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Spatial Heterogeneity of Gut Microbial Composition along the Gastrointestinal Tract in Natural Populations of House Mice

Spatial Heterogeneity of Gut Microbial Composition along the Gastrointestinal Tract in Natural Populations of House Mice

  • Taichi A. Suzuki, 
  • Michael W. Nachman


There is a growing appreciation of the role of gut microbial communities in host biology. However, the nature of variation in microbial communities among different segments of the gastrointestinal (GI) tract is not well understood. Here, we describe microbial communities from ten different segments of the GI tract (mouth, esophagus, stomach, duodenum, ileum, proximal cecum, distal cecum, colon, rectum, and feces) in wild house mice using 16S rRNA gene amplicon sequencing. We also measured carbon and nitrogen stable isotopic ratios from hair samples of individual mice as a proxy for diet. We identified factors that may explain differences in microbial composition among gut segments, and we tested for differences among individual mice in the composition of the microbiota. Consistent with previous studies, the lower GI tract was characterized by a greater relative abundance of anaerobic bacteria and greater microbial diversity relative to the upper GI tract. The upper and lower GI tracts also differed in the relative abundances of predicted microbial gene functions, including those involved in metabolic pathways. However, when the upper and lower GI tracts were considered separately, gut microbial composition was associated with individual mice. Finally, microbial communities derived from fecal samples were similar to those derived from the lower GI tract of their respective hosts, supporting the utility of fecal sampling for studying the gut microbiota of mice. These results show that while there is substantial heterogeneity among segments of the GI tract, individual hosts play a significant role in structuring microbial communities within particular segments of the GI tract.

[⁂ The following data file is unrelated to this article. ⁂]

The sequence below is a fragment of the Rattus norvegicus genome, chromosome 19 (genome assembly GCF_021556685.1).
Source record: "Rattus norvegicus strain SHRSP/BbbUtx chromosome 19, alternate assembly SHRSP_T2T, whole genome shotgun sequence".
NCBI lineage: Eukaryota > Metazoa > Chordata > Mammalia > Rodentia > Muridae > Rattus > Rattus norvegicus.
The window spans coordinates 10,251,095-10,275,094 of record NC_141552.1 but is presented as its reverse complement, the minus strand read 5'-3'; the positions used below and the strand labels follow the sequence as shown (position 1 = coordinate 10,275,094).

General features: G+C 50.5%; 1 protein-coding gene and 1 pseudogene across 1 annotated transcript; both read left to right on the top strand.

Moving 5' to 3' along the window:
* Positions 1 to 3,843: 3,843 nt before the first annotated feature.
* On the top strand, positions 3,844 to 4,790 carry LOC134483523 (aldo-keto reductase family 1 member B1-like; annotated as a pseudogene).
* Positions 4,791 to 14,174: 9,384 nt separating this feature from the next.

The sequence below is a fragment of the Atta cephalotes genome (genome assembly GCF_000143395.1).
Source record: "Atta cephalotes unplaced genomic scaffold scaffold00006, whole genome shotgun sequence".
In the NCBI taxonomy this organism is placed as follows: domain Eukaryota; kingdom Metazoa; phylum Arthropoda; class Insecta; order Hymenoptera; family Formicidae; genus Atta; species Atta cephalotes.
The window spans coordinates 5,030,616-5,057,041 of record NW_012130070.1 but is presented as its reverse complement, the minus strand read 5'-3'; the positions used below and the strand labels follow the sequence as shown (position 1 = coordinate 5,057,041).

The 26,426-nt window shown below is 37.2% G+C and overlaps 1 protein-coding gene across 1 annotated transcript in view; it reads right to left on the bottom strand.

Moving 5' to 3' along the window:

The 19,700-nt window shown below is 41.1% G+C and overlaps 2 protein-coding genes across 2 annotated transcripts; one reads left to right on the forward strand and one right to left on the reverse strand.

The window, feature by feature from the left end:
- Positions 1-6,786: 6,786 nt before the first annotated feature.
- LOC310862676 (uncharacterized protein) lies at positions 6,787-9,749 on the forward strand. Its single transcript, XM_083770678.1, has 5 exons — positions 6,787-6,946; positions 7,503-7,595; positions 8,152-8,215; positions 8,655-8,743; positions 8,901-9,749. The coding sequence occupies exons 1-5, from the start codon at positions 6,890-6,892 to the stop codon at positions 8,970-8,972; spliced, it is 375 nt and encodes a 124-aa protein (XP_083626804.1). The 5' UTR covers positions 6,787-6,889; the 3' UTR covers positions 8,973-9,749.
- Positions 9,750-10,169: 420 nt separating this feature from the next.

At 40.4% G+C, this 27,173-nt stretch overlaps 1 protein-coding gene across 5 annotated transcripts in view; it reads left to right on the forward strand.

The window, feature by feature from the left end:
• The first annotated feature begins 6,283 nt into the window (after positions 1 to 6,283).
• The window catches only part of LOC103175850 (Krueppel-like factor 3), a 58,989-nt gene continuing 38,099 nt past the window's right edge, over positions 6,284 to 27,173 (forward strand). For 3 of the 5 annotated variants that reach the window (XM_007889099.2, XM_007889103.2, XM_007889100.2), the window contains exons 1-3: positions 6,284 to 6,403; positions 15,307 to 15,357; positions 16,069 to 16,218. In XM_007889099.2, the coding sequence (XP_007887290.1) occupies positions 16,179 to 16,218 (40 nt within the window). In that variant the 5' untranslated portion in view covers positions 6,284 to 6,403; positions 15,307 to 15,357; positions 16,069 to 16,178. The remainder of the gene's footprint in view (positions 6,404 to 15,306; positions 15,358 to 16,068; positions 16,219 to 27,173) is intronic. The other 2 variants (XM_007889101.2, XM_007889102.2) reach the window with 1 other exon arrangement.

Recent advances in microbial ecology have demonstrated important roles of gut microbes in digestion [1], immunity [2], development [3], and behavior [4] of hosts. Despite the importance of gut microbial communities in host biology, many studies depend solely on fecal samples to investigate the gut microbial community. Less attention has been given to spatial heterogeneity along the gastrointestinal (GI) tract or to the mechanisms structuring microbial variation along the GI tract.

In mammals, diet seems to be a major driver of fecal microbial communities within [5] and between species [6, 7]. However, hindgut and foregut fermenters show distinct fecal microbial communities despite eating similar herbivorous diets [6, 7]. Hindgut fermenters have a simple stomach, and the majority of fermentation takes place in the enlarged cecum. In contrast, foregut fermenters have, in addition to the cecum, a segmented stomach where the majority of fermentation takes place. This suggests that fecal microbial communities could be partly determined by gut anatomy [6] along with other factors including host genotype [8] and geography [9].